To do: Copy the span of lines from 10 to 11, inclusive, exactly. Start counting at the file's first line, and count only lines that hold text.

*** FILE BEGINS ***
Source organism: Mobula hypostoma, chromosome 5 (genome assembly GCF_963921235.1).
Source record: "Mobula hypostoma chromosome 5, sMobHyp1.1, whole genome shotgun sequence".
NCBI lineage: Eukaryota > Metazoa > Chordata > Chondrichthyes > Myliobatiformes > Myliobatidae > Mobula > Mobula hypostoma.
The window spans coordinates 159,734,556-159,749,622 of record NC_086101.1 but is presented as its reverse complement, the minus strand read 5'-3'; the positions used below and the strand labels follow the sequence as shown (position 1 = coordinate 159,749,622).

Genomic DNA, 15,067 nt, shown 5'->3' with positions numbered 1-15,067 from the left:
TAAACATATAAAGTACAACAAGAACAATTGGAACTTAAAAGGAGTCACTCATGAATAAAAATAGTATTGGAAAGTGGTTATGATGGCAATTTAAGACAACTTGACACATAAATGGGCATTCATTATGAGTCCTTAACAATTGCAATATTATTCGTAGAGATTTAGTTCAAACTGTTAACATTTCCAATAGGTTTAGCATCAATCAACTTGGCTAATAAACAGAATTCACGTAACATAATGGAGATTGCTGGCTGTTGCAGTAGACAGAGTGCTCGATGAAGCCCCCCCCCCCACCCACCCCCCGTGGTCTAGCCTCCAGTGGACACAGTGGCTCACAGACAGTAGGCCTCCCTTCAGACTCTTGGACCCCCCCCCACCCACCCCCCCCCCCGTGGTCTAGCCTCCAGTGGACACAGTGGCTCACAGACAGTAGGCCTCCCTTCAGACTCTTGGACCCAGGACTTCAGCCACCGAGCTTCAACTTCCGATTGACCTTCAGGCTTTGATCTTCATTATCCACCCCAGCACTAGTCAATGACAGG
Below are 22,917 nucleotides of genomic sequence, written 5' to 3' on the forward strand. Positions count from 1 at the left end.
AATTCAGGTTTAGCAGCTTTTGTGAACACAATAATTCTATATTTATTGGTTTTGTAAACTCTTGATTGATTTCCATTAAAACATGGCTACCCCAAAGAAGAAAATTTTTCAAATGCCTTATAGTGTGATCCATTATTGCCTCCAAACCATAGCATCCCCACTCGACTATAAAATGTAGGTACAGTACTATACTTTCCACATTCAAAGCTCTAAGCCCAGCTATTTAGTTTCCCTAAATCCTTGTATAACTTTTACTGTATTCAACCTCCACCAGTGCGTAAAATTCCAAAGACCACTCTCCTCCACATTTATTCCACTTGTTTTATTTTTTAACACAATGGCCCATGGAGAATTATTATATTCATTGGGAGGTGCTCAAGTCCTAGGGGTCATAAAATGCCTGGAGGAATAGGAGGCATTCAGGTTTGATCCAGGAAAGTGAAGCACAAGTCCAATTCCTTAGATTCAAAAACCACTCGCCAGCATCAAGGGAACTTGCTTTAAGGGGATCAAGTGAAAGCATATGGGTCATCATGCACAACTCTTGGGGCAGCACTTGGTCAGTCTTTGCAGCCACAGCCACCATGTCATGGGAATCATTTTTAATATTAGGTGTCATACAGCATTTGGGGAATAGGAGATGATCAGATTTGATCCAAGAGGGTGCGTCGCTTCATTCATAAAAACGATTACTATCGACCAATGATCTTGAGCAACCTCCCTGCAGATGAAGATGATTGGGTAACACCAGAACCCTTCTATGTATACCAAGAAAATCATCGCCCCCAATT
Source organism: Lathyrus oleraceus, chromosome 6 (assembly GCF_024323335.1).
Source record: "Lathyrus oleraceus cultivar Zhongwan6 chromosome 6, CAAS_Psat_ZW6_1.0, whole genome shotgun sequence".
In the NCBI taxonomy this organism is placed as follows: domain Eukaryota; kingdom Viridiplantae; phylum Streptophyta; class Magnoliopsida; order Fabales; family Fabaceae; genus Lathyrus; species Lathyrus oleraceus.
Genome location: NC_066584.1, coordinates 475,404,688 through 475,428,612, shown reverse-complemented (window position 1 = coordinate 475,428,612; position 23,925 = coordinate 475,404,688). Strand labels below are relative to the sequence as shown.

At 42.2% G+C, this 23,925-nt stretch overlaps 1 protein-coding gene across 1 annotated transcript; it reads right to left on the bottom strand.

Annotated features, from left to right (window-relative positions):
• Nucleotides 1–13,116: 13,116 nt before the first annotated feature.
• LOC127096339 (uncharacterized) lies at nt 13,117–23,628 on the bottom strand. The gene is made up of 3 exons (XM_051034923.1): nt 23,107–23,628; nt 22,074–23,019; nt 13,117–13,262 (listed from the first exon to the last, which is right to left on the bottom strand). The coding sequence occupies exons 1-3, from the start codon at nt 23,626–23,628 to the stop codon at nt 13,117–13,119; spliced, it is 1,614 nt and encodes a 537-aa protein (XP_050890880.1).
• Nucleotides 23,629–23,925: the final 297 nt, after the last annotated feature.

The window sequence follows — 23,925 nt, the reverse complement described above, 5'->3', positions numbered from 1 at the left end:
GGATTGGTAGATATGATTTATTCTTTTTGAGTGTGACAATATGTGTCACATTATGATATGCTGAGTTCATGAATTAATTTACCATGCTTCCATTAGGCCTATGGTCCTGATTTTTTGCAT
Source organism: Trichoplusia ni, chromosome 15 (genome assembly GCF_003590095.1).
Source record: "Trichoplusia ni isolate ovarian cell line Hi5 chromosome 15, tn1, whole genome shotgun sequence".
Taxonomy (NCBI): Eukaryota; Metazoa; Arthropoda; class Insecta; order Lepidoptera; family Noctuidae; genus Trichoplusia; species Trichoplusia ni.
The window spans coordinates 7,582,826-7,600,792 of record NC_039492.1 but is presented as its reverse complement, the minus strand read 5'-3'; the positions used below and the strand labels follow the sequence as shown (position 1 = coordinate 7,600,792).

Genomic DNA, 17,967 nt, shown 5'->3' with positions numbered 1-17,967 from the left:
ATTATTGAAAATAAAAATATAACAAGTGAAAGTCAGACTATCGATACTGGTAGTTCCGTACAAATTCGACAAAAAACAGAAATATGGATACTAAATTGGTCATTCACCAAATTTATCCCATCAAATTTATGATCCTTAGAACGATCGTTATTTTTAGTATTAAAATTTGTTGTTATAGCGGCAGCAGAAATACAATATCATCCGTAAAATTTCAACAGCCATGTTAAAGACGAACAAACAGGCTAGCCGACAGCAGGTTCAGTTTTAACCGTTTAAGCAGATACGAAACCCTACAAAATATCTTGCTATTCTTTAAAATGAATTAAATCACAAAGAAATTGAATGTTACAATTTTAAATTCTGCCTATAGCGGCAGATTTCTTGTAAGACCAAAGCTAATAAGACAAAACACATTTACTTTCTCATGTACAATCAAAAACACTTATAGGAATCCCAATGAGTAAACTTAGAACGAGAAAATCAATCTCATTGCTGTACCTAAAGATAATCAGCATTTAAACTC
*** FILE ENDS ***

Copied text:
Source record: "Lathyrus oleraceus cultivar Zhongwan6 chromosome 6, CAAS_Psat_ZW6_1.0, whole genome shotgun sequence".
In the NCBI taxonomy this organism is placed as follows: domain Eukaryota; kingdom Viridiplantae; phylum Streptophyta; class Magnoliopsida; order Fabales; family Fabaceae; genus Lathyrus; species Lathyrus oleraceus.